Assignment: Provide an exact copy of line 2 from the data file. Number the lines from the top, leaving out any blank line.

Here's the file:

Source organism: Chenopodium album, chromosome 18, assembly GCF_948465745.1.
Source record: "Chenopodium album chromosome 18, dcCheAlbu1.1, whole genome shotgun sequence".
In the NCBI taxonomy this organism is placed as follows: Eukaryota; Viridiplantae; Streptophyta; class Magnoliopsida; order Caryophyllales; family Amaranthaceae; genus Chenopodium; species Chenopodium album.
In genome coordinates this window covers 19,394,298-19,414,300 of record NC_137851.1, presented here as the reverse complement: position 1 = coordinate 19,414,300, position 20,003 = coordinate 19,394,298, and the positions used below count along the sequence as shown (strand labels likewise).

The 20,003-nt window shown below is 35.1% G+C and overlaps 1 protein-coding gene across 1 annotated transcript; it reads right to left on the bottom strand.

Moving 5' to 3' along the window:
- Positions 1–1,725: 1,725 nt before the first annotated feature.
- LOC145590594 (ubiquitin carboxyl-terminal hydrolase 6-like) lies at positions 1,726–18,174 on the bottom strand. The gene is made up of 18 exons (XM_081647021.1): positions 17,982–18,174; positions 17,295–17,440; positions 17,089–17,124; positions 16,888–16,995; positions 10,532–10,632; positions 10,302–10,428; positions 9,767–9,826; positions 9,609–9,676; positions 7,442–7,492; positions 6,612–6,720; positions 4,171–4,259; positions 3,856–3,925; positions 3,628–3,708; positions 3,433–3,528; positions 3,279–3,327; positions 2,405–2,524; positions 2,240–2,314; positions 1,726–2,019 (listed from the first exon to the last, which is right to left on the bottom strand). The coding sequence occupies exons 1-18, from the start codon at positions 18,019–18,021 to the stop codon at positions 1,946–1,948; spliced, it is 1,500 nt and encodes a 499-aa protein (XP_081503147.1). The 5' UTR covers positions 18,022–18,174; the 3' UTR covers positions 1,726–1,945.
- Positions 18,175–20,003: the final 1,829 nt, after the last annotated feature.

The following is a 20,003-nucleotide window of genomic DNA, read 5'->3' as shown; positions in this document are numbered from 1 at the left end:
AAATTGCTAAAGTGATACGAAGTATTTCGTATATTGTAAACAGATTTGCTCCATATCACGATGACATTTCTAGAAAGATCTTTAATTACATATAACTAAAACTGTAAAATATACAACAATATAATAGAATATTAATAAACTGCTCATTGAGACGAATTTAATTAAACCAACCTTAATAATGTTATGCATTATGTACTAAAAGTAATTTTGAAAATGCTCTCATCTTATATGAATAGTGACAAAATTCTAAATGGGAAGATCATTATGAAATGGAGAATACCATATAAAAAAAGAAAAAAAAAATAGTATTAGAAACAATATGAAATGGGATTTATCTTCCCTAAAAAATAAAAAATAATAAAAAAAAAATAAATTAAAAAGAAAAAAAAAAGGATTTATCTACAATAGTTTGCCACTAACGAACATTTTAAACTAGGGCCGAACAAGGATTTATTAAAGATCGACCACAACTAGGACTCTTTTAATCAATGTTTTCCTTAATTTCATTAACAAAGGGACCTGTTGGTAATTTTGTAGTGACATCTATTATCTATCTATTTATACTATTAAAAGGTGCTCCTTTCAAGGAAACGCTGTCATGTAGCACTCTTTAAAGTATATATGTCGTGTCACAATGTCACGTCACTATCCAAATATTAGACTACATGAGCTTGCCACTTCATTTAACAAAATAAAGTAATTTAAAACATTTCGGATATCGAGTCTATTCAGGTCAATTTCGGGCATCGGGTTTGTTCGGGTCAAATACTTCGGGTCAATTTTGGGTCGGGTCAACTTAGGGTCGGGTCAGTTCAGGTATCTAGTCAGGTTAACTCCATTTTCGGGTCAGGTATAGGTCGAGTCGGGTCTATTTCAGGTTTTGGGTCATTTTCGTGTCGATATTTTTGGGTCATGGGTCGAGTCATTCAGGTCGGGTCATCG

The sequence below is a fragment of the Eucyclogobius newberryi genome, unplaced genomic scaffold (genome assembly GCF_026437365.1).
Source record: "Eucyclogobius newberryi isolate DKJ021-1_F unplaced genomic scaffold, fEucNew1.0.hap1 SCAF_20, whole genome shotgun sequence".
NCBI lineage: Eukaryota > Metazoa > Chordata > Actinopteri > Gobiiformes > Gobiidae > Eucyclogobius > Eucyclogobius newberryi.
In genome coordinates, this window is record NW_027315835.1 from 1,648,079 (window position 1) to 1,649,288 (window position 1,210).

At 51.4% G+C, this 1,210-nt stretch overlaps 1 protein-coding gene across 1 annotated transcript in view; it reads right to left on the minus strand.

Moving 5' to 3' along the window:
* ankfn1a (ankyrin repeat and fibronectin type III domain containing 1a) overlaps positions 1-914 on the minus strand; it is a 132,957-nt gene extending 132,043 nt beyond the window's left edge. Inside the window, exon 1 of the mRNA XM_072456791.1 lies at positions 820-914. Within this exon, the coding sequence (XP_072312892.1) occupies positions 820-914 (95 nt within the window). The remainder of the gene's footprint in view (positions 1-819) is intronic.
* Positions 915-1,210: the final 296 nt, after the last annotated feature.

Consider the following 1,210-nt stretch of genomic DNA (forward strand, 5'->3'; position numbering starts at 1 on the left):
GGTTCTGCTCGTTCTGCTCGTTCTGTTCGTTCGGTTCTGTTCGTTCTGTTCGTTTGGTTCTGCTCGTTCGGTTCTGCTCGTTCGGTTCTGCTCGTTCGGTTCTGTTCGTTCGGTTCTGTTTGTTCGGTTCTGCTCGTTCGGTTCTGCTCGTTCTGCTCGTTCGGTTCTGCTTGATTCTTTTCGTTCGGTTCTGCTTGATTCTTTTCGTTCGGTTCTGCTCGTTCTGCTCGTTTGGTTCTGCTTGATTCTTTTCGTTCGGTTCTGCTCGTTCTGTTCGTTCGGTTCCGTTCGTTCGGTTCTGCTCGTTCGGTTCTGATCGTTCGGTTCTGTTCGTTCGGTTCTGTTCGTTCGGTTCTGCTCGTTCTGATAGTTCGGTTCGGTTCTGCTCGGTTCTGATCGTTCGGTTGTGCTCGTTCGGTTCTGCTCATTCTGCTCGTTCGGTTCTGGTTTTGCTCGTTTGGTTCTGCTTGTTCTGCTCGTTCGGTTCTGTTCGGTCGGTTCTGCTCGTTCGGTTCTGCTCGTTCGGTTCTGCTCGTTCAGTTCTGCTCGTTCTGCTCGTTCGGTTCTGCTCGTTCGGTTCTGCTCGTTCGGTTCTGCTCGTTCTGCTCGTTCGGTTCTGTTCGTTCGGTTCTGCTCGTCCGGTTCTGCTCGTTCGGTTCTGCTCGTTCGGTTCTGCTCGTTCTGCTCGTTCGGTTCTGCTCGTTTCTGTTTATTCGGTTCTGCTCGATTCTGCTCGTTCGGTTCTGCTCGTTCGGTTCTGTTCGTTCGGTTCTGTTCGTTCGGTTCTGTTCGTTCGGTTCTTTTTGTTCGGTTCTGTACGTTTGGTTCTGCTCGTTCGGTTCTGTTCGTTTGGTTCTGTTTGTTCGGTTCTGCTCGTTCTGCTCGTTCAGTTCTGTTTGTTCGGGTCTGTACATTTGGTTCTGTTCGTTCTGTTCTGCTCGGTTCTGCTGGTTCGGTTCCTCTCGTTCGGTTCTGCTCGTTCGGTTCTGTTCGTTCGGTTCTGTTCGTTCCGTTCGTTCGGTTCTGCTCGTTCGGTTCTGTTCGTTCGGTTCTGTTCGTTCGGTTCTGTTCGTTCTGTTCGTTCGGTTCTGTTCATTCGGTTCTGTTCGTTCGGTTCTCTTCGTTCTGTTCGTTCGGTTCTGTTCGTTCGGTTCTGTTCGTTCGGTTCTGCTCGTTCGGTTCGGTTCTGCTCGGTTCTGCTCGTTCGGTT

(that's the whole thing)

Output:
Source record: "Chenopodium album chromosome 18, dcCheAlbu1.1, whole genome shotgun sequence".